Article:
I noticed no lag and the cursor responds very quickly in relation to the pens placement on the screen.

The LCD itself is well lit, though it looks a bit dull compared to other LCD panels (color wise). The high pixel density makes everything look crisp and sharp. It is, for all intensive purposes an Intuos 5 with a LCD panel. (Read full Review)




Vistablet Pen Pad
:bulletpink: Accuracy: +/-0.05 inches
:bulletpink:Pressure Sensitivity: 1,024
:bulletpink:Tilt Sensitivity: No
:bulletpink:Active Area: 6 x 4.5 inches
:bulletpink:Wireless Capabilities: No
:bulletpink:Compatibility: Microsoft Windows Vista, Windows XP (SP 2), Windows 7, and Apple OSX (10.3 or later)
:bulletpink:Resolution: 2048 lpi
:bulletpink:Programmable Keys: None
:bulletpink: Touch Capabilities: No
:bulletpink: Price: $40 USD on the VisTablet site

Most tablets out there, the good ones, go for well over $200. VisTablet's vTen pad is cheaper than most, and you get more for your money. Compared to most other offname brands out there, VisTablet does an excellent job with their products, making them durable enough for travel.

It's only 6x4.5, but for screens under 19'', unless you're looking for more precision v.s. screen size, that's all you'll need. I love this tablet, and it works really well for the digital art that I like to do. (Read Full Review)


VisTablet Mini-Tablet
:bulletpink: Accuracy: +/-0.05 inches
:bulletpink: Pressure Sensitivity: 1024
:bulletpink: Tilt Sensitivity: None
:bulletpink: Active Area: 3 x 5 inches
:bulletpink: Wireless Capabilities:
:bulletpink: Compatibility: Microsoft Windows Vista, Windows XP (SP 2), Windows 7, and Apple OSX (10.3 or later)
:bulletpink: Resolution: 2048 lpi
:bulletpink: Programmable Keys: 12
:bulletpink: Touch Capabilities: None
:bulletpink: Price: $79.99 USD on the VisTablet Site

I am having a blast with this product, I use it specifically to work on GIF files for website banners and with photo shop. It is small and compact so it fits in the inside back pocket of my Swiss Army back pack perfectly allowing me to carry it around and play with it whilst I am waiting in airports. I am very pleased with it. I would now be willing to consider putting out the money for a larger more robust version to really get down to business. (Read Full Review)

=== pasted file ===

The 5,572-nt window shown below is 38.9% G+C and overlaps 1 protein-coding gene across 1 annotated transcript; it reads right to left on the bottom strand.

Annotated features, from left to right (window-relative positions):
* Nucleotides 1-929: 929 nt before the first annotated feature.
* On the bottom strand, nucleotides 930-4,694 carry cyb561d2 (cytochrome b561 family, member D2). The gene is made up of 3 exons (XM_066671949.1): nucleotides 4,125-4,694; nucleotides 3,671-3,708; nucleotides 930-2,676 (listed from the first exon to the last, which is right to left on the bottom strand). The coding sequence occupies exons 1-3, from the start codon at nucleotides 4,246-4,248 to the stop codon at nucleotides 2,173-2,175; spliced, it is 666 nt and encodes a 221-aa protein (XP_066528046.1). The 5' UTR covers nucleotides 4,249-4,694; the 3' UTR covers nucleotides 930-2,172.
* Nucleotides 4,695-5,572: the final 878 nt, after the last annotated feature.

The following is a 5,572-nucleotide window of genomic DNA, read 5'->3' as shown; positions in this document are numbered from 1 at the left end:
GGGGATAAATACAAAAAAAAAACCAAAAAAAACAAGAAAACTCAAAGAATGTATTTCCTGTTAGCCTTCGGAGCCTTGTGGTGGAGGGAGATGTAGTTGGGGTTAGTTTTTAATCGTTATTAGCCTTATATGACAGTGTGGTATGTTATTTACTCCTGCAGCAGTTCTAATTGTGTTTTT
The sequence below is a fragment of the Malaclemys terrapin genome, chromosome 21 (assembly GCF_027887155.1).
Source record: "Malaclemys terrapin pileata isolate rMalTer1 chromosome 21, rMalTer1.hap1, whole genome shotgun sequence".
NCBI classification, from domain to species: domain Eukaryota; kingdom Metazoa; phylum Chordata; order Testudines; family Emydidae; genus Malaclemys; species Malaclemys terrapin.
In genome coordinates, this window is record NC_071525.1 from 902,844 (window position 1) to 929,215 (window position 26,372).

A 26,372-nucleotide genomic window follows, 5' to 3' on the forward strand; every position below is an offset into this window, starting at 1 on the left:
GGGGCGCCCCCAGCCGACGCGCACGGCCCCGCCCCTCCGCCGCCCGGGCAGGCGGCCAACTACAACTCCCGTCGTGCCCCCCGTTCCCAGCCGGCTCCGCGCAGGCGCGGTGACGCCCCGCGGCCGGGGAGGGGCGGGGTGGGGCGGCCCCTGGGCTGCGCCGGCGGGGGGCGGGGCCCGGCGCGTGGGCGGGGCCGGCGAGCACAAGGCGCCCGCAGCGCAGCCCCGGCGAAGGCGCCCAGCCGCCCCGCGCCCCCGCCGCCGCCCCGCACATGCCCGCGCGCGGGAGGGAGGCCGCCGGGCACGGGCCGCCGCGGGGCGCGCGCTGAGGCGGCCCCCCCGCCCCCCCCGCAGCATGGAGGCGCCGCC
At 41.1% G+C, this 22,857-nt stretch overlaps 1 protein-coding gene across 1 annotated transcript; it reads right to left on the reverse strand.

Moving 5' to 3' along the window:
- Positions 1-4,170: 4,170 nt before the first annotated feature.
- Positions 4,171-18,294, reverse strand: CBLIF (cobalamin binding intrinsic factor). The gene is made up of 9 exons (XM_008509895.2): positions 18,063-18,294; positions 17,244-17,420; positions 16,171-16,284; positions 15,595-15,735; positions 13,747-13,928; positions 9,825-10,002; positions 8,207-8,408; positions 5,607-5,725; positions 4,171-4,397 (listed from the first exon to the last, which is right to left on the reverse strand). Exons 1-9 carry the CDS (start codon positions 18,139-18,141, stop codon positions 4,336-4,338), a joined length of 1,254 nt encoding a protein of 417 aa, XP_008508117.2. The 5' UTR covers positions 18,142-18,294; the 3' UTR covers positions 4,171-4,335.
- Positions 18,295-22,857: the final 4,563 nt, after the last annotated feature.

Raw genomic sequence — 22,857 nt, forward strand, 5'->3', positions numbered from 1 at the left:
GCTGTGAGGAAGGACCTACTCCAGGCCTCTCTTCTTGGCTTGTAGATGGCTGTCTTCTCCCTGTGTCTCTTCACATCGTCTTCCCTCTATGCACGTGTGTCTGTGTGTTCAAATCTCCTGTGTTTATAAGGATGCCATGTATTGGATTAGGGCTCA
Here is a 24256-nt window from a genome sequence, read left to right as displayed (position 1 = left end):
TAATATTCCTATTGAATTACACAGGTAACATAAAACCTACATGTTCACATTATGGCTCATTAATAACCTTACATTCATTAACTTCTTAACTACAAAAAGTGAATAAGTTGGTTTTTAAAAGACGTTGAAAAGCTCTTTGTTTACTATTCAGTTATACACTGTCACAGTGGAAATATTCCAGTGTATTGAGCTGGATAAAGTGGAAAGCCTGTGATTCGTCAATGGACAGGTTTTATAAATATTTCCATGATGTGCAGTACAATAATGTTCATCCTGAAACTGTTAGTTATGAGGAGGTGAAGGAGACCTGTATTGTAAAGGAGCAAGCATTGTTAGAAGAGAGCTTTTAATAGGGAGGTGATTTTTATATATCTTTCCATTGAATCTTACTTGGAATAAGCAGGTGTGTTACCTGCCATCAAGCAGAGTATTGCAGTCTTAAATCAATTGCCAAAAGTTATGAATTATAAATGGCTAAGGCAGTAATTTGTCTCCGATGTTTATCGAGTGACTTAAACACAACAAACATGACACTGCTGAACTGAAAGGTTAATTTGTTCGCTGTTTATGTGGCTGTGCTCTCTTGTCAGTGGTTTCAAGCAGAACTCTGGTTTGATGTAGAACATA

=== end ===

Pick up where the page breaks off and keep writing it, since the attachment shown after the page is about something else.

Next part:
VisTablet Original
:bulletpink: Accuracy: +/-0.05 inches
:bulletpink: Pressure Sensitivity: 1024
:bulletpink: Tilt Sensitivity: No
:bulletpink: Active Area: 12 x 10 inches
:bulletpink: Wireless Capabilities:
:bulletpink: Compatibility: Microsoft Windows Vista, Windows XP (SP 2), Windows 7, and Apple OSX (10.3 or later)
:bulletpink: Resolution: 2048 lpi
:bulletpink: Programmable Keys: 29
:bulletpink: Touch Capabilities: None
:bulletpink: Price: $119.99 USD on the VisTablet Site

First, I would like to rebut some things said here, which may have been based on an older version of the driver/hardware, or maybe were just wrong. The most recent version of the driver (3.32) supports both relative as well as absolution positioning. It works on multiple displays, (I have two 1600x1200, displays one in landscape mode) and the driver software lets you select just a portion of your display for absolute positioning, and/or a portion of the tablet as the active region.

That said, the configuration options can be a little buggy, but once set the tablet works as configured.

The tablet's X,Y tracking is smooth, fast and precise, I don't notice a difference between it and the bamboo. I did the same thing another reviewer did, and used a straightedge to check and see if the digitizer was straight. I got nice parallel lines. Maybe, he was using something more precise than me, but I am fairly happy with the X,Y behavior. It works fantastically for handwriting recognition, basic drawing, and as a mouse replacement. (Read Full Review)


The Realm
:bulletpink: Accuracy: +/- 0.05 mm
:bulletpink: Pressure Sensitivity: 2048
:bulletpink: Tilt Sensitivity: None
:bulletpink: Active Area: 10 x 6.35 inches
:bulletpink: Wireless Capabilities: None
:bulletpink: Compatibility: Microsoft Windows Vista, Windows XP (SP 2), Windows 7, and Apple OSX (10.3 or later)
:bulletpink: Resolution: 5080 lpi
:bulletpink: Programmable Keys: 8
:bulletpink: Touch Capabilities: None
:bulletpink: Price: $139.99 USD on the VisTablet Site

o Glad I did try this tablet out. It is very decent for the money, responsive and seems to work great so far. Also it is very thin and not bulky at all. I am using it with Manga Studio 5, running on an Apple Macbook Version 10.6.8 with 8 GB of Ram. The pen is pretty decent quality as well. It's not cheap and tingy, much like the first verison of the Tursion I ordered. The only fault here, is that is comes with only two extra tips. But they tell you in the included information how to order more, so I will be doing that. Everything seems to be going smooth so far and the pictures are coming out decent. (Read Full Review)


VisTablet Muse Pro
:bulletpink: Accuracy: +/- 0.01 mm
:bulletpink: Pressure Sensitivity: 2048
:bulletpink: Tilt Sensitivity: +/- 60 degrees
:bulletpink: Active Area: 10 x 6 inches
:bulletpink: Wireless Capabilities:
:bulletpink: Compatibility: Mac OS X 10.4 and above, Windows OS: XP / Vista / Windows7